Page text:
The “invention” of RSS and the snowball effect

The arguments over the history of RSS are interminable and overheated, and I wouldn’t fault anyone for tuning them out. RSS is the technology (really, that’s a glorified label for what is a relatively simple file-format specification) that lets you subscribe to feeds from blogs and other Web publishers. Early adopters on the Net have embraced RSS whole hog; today it’s how I take in most of the information I read online. Yet much of the general public is still awaiting a basic introduction to this incredibly useful tool. Back in 2003 I wrote that, with RSS, it felt like we were about where we were in 1994 with the Web itself; today we’re maybe in 1996 or 1997.

RSS is important, and so technology industry leaders and pundits have already devoted a remarkable amount of energy toward arguing about its origins — including, most recently, debating a controversial patent filing by Microsoft. (The idea of patenting anything to do with RSS strikes me as ridiculous and counter-productive, but my grasp of patents is limited, and it’s always been hard for me to understand the idea of any kind of software patent.)

Even if you’ve tuned out the RSS debate, though, I’d recommend checking out Dave Winer’s post from today, “RSS Wasn’t Invented.” Dave argues that what matters in the RSS story isn’t the (non-existent) moment that the idea for the technology was conceived, but rather the complex and slowly-unfolding process by which RSS tools came into wide use. Discovery of the value and purpose of RSS, you might say, took place long after the specifics of its technical functionality were first imagined.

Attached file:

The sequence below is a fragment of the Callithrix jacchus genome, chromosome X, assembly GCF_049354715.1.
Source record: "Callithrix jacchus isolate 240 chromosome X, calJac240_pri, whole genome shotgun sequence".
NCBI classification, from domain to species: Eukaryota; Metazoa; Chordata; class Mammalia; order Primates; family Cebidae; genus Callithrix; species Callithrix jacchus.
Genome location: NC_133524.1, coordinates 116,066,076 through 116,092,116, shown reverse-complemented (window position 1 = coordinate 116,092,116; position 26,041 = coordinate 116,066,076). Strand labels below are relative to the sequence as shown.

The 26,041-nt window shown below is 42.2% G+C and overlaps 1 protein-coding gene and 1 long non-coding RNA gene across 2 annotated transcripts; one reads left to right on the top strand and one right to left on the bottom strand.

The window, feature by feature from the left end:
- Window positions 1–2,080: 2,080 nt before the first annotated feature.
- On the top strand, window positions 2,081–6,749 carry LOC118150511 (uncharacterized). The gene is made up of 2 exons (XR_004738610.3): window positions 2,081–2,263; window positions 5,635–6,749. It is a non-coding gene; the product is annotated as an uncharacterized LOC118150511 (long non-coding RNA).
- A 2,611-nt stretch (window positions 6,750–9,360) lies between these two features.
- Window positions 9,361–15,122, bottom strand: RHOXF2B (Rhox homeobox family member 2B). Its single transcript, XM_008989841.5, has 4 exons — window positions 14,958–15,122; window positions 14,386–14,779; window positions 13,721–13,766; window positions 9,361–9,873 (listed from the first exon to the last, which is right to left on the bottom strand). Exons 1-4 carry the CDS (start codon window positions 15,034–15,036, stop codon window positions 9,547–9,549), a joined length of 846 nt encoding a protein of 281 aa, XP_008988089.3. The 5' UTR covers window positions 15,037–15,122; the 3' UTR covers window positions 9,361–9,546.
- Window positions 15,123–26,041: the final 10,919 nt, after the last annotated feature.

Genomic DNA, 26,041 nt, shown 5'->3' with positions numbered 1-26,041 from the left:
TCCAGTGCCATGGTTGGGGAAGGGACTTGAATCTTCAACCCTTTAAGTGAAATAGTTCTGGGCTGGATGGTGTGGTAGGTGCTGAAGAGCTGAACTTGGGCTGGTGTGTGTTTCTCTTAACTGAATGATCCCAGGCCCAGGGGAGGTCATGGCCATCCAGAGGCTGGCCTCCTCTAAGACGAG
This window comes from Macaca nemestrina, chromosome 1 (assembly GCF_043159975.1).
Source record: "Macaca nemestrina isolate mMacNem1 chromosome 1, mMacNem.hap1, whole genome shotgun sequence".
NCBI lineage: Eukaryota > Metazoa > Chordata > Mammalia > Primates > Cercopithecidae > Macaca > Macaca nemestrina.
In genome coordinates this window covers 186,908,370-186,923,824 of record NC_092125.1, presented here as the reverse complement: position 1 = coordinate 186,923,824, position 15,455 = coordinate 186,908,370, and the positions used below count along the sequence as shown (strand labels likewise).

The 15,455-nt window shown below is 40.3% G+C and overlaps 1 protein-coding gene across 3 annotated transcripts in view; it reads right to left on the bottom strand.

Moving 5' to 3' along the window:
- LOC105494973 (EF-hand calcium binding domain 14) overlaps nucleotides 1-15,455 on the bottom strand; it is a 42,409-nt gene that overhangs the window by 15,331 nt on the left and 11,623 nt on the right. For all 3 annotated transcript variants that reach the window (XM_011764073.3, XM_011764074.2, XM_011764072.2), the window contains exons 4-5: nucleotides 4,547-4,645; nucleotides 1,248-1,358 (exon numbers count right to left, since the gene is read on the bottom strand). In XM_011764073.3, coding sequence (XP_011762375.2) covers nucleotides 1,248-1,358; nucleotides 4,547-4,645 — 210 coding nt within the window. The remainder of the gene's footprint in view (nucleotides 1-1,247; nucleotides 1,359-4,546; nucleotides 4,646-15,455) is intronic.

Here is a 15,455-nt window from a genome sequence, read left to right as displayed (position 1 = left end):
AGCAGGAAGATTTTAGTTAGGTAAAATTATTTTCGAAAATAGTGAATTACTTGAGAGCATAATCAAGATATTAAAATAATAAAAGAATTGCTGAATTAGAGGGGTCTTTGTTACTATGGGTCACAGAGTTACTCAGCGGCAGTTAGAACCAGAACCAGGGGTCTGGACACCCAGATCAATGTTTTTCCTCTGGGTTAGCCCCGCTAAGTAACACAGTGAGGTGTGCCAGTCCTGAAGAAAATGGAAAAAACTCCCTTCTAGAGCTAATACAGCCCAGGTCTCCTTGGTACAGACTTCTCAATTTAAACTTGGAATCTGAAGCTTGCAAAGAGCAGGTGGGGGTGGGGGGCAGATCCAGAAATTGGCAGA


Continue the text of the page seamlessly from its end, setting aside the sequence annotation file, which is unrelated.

The “invention” of RSS, muddied as it was by prior art, wasn’t responsible for its uptake. Rather there were several significant moments along the way: support by individual publications, individual bloggers, then blogging tools, then a small number of aggregators and readers, then a few very large publishers, then a flood of publishing and reading tools, followed by a flood of content.

I can vouch for Winer’s argument because I recall the early adoption of RSS at Salon, in, I believe, late 1999 or early 2000. We needed a simple tool to circulate our daily list of headlines and links to partner sites, and one of our engineers chose an XML file format he was familiar with through its use by Netscape. We didn’t know it by the name “RSS,” and we weren’t adopting it for any purpose relating to blogging. We just grabbed a handy format that looked easy for our partners to receive and put it to use. Later on, the rise of blogs — based on publishing tools that Winer, and the folks at Blogger, and later the folks at Movable Type and others, had produced — created a demand from the general public for subscribable RSS feeds. When I went to our engineering team and said, “We need to provide an RSS feed for Salon,” we realized that we had one already, we just weren’t calling it that.